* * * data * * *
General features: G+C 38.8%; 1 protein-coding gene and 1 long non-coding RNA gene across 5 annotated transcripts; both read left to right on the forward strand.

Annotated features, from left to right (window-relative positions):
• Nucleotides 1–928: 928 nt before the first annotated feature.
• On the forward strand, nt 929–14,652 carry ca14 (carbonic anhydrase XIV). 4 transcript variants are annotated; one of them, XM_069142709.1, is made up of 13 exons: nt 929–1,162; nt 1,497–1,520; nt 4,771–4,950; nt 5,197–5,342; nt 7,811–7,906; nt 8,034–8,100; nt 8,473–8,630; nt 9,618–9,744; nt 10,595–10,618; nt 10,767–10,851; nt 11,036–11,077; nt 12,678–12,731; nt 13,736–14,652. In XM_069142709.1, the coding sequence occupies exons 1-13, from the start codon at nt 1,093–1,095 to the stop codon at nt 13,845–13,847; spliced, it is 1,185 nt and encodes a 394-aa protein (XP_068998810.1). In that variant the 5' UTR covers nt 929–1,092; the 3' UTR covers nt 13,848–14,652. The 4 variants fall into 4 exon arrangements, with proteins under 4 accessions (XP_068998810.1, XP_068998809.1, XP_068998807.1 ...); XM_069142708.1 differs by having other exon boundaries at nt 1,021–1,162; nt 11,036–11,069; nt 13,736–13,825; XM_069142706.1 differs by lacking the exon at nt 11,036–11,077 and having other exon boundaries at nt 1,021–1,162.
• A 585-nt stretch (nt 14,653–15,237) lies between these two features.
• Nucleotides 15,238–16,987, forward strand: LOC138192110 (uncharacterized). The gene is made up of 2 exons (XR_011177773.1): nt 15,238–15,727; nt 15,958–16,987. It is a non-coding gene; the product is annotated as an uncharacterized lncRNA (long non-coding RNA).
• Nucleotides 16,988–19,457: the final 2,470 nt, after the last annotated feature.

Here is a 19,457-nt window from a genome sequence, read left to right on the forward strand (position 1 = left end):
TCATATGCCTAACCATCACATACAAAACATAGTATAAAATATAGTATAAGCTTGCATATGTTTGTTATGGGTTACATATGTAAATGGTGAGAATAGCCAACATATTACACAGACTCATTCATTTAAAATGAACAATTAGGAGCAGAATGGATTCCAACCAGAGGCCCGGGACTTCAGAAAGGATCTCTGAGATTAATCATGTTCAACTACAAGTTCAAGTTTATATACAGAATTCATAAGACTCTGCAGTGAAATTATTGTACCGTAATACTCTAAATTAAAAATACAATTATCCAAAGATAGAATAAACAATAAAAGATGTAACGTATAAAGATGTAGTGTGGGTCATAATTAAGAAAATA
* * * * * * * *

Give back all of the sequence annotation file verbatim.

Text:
General features: G+C 38.8%; 1 protein-coding gene and 1 long non-coding RNA gene across 5 annotated transcripts; both read left to right on the forward strand.

Annotated features, from left to right (window-relative positions):
• Nucleotides 1–928: 928 nt before the first annotated feature.
• On the forward strand, nt 929–14,652 carry ca14 (carbonic anhydrase XIV). 4 transcript variants are annotated; one of them, XM_069142709.1, is made up of 13 exons: nt 929–1,162; nt 1,497–1,520; nt 4,771–4,950; nt 5,197–5,342; nt 7,811–7,906; nt 8,034–8,100; nt 8,473–8,630; nt 9,618–9,744; nt 10,595–10,618; nt 10,767–10,851; nt 11,036–11,077; nt 12,678–12,731; nt 13,736–14,652. In XM_069142709.1, the coding sequence occupies exons 1-13, from the start codon at nt 1,093–1,095 to the stop codon at nt 13,845–13,847; spliced, it is 1,185 nt and encodes a 394-aa protein (XP_068998810.1). In that variant the 5' UTR covers nt 929–1,092; the 3' UTR covers nt 13,848–14,652. The 4 variants fall into 4 exon arrangements, with proteins under 4 accessions (XP_068998810.1, XP_068998809.1, XP_068998807.1 ...); XM_069142708.1 differs by having other exon boundaries at nt 1,021–1,162; nt 11,036–11,069; nt 13,736–13,825; XM_069142706.1 differs by lacking the exon at nt 11,036–11,077 and having other exon boundaries at nt 1,021–1,162.
• A 585-nt stretch (nt 14,653–15,237) lies between these two features.
• Nucleotides 15,238–16,987, forward strand: LOC138192110 (uncharacterized). The gene is made up of 2 exons (XR_011177773.1): nt 15,238–15,727; nt 15,958–16,987. It is a non-coding gene; the product is annotated as an uncharacterized lncRNA (long non-coding RNA).
• Nucleotides 16,988–19,457: the final 2,470 nt, after the last annotated feature.

Here is a 19,457-nt window from a genome sequence, read left to right on the forward strand (position 1 = left end):
TCATATGCCTAACCATCACATACAAAACATAGTATAAAATATAGTATAAGCTTGCATATGTTTGTTATGGGTTACATATGTAAATGGTGAGAATAGCCAACATATTACACAGACTCATTCATTTAAAATGAACAATTAGGAGCAGAATGGATTCCAACCAGAGGCCCGGGACTTCAGAAAGGATCTCTGAGATTAATCATGTTCAACTACAAGTTCAAGTTTATATACAGAATTCATAAGACTCTGCAGTGAAATTATTGTACCGTAATACTCTAAATTAAAAATACAATTATCCAAAGATAGAATAAACAATAAAAGATGTAACGTATAAAGATGTAGTGTGGGTCATAATTAAGAAAATA